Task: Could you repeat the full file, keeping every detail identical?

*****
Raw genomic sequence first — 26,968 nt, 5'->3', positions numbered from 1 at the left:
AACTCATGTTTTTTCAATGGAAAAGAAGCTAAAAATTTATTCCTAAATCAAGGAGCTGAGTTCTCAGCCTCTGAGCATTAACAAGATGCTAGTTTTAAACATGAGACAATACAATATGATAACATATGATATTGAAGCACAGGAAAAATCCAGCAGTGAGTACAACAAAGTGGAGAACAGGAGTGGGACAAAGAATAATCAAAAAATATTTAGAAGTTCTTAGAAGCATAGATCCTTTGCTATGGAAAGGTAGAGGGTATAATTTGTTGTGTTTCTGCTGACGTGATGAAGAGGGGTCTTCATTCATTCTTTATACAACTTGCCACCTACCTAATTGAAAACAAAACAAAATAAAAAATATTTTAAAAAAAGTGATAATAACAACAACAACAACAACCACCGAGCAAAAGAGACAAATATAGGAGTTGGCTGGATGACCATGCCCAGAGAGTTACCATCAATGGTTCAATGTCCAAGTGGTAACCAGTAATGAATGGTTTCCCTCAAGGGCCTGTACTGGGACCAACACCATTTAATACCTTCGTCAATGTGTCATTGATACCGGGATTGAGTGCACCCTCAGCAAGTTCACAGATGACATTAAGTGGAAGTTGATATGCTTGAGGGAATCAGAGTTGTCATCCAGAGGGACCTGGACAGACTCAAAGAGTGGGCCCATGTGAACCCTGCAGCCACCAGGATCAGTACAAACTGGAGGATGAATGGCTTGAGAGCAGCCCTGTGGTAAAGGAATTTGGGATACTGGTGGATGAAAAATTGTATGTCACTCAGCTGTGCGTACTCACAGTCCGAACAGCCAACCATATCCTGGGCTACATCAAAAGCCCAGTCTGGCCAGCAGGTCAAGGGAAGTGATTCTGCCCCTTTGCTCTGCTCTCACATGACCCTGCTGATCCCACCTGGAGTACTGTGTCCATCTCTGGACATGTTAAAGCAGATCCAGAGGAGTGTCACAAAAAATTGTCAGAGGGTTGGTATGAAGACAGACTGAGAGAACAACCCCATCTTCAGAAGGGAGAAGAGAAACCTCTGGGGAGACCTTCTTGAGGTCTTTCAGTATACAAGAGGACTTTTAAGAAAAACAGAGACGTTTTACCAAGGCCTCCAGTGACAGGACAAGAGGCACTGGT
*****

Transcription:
Raw genomic sequence first — 26,968 nt, 5'->3', positions numbered from 1 at the left:
AACTCATGTTTTTTCAATGGAAAAGAAGCTAAAAATTTATTCCTAAATCAAGGAGCTGAGTTCTCAGCCTCTGAGCATTAACAAGATGCTAGTTTTAAACATGAGACAATACAATATGATAACATATGATATTGAAGCACAGGAAAAATCCAGCAGTGAGTACAACAAAGTGGAGAACAGGAGTGGGACAAAGAATAATCAAAAAATATTTAGAAGTTCTTAGAAGCATAGATCCTTTGCTATGGAAAGGTAGAGGGTATAATTTGTTGTGTTTCTGCTGACGTGATGAAGAGGGGTCTTCATTCATTCTTTATACAACTTGCCACCTACCTAATTGAAAACAAAACAAAATAAAAAATATTTTAAAAAAAGTGATAATAACAACAACAACAACAACCACCGAGCAAAAGAGACAAATATAGGAGTTGGCTGGATGACCATGCCCAGAGAGTTACCATCAATGGTTCAATGTCCAAGTGGTAACCAGTAATGAATGGTTTCCCTCAAGGGCCTGTACTGGGACCAACACCATTTAATACCTTCGTCAATGTGTCATTGATACCGGGATTGAGTGCACCCTCAGCAAGTTCACAGATGACATTAAGTGGAAGTTGATATGCTTGAGGGAATCAGAGTTGTCATCCAGAGGGACCTGGACAGACTCAAAGAGTGGGCCCATGTGAACCCTGCAGCCACCAGGATCAGTACAAACTGGAGGATGAATGGCTTGAGAGCAGCCCTGTGGTAAAGGAATTTGGGATACTGGTGGATGAAAAATTGTATGTCACTCAGCTGTGCGTACTCACAGTCCGAACAGCCAACCATATCCTGGGCTACATCAAAAGCCCAGTCTGGCCAGCAGGTCAAGGGAAGTGATTCTGCCCCTTTGCTCTGCTCTCACATGACCCTGCTGATCCCACCTGGAGTACTGTGTCCATCTCTGGACATGTTAAAGCAGATCCAGAGGAGTGTCACAAAAAATTGTCAGAGGGTTGGTATGAAGACAGACTGAGAGAACAACCCCATCTTCAGAAGGGAGAAGAGAAACCTCTGGGGAGACCTTCTTGAGGTCTTTCAGTATACAAGAGGACTTTTAAGAAAAACAGAGACGTTTTACCAAGGCCTCCAGTGACAGGACAAGAGGCACTGGT